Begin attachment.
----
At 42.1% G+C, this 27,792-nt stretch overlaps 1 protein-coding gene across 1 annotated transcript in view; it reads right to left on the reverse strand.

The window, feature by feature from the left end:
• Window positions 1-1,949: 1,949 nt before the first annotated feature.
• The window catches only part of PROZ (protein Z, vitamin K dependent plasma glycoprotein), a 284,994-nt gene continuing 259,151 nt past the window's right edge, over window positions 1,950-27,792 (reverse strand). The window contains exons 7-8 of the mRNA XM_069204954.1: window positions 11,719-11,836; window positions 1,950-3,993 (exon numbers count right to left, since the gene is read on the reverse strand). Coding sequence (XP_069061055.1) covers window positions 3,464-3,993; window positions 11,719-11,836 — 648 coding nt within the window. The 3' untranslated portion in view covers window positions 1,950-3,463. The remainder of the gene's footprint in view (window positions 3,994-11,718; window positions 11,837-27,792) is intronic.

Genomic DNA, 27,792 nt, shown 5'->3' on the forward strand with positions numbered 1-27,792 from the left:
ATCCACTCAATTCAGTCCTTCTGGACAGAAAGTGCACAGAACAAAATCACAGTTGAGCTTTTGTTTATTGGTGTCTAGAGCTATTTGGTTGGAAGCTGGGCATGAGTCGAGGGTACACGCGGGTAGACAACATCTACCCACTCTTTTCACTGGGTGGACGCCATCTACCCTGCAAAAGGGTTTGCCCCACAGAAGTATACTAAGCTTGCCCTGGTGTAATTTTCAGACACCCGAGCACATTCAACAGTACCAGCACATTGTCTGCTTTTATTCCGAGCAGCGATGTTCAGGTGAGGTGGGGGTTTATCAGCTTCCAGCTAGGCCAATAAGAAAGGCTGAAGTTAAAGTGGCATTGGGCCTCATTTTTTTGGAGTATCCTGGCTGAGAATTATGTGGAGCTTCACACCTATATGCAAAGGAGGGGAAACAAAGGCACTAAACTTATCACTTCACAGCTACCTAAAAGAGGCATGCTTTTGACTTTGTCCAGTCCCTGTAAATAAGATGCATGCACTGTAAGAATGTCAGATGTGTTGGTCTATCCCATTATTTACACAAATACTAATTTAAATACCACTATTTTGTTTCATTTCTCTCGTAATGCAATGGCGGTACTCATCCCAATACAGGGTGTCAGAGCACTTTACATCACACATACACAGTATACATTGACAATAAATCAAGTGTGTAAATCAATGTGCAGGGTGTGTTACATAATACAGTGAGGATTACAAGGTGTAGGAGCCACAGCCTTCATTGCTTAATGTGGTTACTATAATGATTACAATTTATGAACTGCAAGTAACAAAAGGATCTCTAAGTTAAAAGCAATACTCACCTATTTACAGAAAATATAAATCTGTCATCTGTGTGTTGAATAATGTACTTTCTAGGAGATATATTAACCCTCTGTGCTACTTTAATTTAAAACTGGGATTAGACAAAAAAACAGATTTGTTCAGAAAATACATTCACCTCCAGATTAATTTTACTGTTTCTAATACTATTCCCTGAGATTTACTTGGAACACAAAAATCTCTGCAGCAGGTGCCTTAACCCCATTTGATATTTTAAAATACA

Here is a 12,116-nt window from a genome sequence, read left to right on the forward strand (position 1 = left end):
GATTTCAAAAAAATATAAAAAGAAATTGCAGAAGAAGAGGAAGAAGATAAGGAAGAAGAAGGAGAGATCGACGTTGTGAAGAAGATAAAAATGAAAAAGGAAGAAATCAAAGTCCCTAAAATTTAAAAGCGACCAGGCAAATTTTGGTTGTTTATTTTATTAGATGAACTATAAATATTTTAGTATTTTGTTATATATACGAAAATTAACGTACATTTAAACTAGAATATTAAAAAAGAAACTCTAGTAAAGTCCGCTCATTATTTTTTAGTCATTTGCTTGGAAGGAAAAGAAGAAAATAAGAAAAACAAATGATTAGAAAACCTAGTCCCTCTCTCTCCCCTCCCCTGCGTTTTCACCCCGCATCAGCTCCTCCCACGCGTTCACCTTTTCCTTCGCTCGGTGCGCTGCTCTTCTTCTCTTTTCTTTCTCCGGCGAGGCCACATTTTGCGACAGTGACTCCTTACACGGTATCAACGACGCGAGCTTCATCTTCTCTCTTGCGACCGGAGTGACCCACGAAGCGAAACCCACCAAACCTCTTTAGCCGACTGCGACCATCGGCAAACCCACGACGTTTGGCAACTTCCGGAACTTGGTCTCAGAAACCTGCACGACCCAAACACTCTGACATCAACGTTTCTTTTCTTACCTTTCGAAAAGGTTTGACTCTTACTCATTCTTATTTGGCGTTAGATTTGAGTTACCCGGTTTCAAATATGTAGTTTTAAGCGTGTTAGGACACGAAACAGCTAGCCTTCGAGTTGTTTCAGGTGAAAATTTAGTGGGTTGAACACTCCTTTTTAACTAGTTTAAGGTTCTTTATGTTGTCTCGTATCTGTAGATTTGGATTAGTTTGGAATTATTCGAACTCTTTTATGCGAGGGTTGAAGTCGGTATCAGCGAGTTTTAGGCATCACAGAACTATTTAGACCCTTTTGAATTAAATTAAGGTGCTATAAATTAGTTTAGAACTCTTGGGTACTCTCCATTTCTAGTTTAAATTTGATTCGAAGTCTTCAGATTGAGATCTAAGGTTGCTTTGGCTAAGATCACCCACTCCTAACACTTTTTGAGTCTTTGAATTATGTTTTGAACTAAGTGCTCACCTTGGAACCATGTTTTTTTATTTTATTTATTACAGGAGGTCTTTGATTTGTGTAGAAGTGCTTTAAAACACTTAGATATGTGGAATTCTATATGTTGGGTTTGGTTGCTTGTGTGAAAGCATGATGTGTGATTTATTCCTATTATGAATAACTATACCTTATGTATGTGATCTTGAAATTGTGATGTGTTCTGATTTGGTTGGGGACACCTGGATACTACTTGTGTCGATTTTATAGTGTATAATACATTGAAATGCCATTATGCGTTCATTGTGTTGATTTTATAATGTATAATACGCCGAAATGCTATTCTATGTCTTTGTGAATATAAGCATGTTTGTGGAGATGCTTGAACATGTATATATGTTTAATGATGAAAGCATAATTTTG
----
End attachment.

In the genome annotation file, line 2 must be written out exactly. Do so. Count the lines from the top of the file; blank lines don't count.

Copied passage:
The window, feature by feature from the left end: